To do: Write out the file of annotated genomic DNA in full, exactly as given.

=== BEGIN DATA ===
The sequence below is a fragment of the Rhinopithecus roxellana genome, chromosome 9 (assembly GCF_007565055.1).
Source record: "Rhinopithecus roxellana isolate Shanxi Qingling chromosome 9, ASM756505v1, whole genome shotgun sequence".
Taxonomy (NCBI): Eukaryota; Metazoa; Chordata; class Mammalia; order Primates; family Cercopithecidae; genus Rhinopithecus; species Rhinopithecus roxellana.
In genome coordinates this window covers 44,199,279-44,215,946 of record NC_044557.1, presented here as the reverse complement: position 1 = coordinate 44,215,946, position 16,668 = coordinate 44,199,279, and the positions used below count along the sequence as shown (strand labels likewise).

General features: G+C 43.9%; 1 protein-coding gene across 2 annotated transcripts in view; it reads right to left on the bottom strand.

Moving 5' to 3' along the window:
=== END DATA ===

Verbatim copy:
The sequence below is a fragment of the Rhinopithecus roxellana genome, chromosome 9 (assembly GCF_007565055.1).
Source record: "Rhinopithecus roxellana isolate Shanxi Qingling chromosome 9, ASM756505v1, whole genome shotgun sequence".
Taxonomy (NCBI): Eukaryota; Metazoa; Chordata; class Mammalia; order Primates; family Cercopithecidae; genus Rhinopithecus; species Rhinopithecus roxellana.
In genome coordinates this window covers 44,199,279-44,215,946 of record NC_044557.1, presented here as the reverse complement: position 1 = coordinate 44,215,946, position 16,668 = coordinate 44,199,279, and the positions used below count along the sequence as shown (strand labels likewise).

General features: G+C 43.9%; 1 protein-coding gene across 2 annotated transcripts in view; it reads right to left on the bottom strand.

Moving 5' to 3' along the window: